Simple Cross-Layer Network Utility Maximization Framework for Multiflow Mobile Ad-Hoc Networks

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Alhosainy, Ammar Mottie




Efficiently using the network resources of Mobile Ad-hoc NETworks (MANETs) is challenging. The absence of a centralized administration leads to a congestion problem (Transport layer). The flows are usually routed through shortest routes, typically through the same central part of the network (Network layer). Communicating via shared wireless links raises a contention problem (MAC layer). Multi-hop transmissions cause flows not only to interfere with each other, but also with themselves.

We focus on jointly solving the contention and congestion distributed control problem in a bounded queue MANETs. The resulting flow rates satisfy fairness criteria according to a given Network Utility Maximization (NUM) function. In recent years a number of papers have presented solutions to the same problem based on NUM algorithms. However, this work typically necessitates either complex computations, heavy signaling/control overhead, and/or approximated sub-optimal results. In this work, we employ and adapt the IEEE 802.11 protocol in the NUM with a simple and efficient queue management mechanism. Unlike the majority of the published work in this area, we focus on the feasibility of the proposed solution in case of random static and mobile networks considering the overheads and the signaling methods.

We propose a novel algorithm that jointly solves the congestion, multipath routing, and contention distributed control problem for MANETs. The objective is to find the end-to-end optimal source rates at the transport layer, sub-flow rates for each path of the multipath sessions at the network layer, and persistence probability at the MAC layer. The primal problem formulation is a non-convex, non-separable NUM optimization. By introducing new variables, applying certain transformations, and using an analogy based on Ohm's law, we develop a distributed algorithm that can find the optimal solution for general concave utility functions.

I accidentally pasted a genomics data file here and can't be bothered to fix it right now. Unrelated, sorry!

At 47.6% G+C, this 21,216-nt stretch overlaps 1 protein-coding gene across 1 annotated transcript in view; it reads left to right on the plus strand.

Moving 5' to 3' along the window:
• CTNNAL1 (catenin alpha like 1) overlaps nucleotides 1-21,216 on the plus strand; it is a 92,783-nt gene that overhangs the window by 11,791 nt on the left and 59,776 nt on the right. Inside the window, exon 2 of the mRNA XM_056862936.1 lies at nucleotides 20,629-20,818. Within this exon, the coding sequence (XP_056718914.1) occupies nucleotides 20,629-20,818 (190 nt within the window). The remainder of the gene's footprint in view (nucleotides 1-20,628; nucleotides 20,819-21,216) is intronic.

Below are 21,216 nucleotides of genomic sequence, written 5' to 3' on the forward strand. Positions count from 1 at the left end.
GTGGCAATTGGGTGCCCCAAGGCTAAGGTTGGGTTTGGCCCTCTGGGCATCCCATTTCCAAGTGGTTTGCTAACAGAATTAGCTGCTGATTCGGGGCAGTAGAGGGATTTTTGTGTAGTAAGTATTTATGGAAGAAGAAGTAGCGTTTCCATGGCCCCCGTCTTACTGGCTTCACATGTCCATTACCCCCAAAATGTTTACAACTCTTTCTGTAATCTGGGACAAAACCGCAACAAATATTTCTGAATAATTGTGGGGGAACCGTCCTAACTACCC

The algorithms are implemented in NS-3 and evaluated against non-idealistic scenarios, i.e. link failures, message losses, asynchronous updates, and with the presence of inaccurate topology information. We evaluate the overhead and signaling associated with the algorithms quantitatively and qualitatively and provide absolute gain values. The results show that the proposed algorithms significantly outperforms layered approaches, using standard protocols such as TFRC.


System Science
Operations Research
Computer Science




Carleton University

Thesis Degree Name: 

Doctor of Philosophy: 

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Engineering, Electrical and Computer

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Theses and Dissertations

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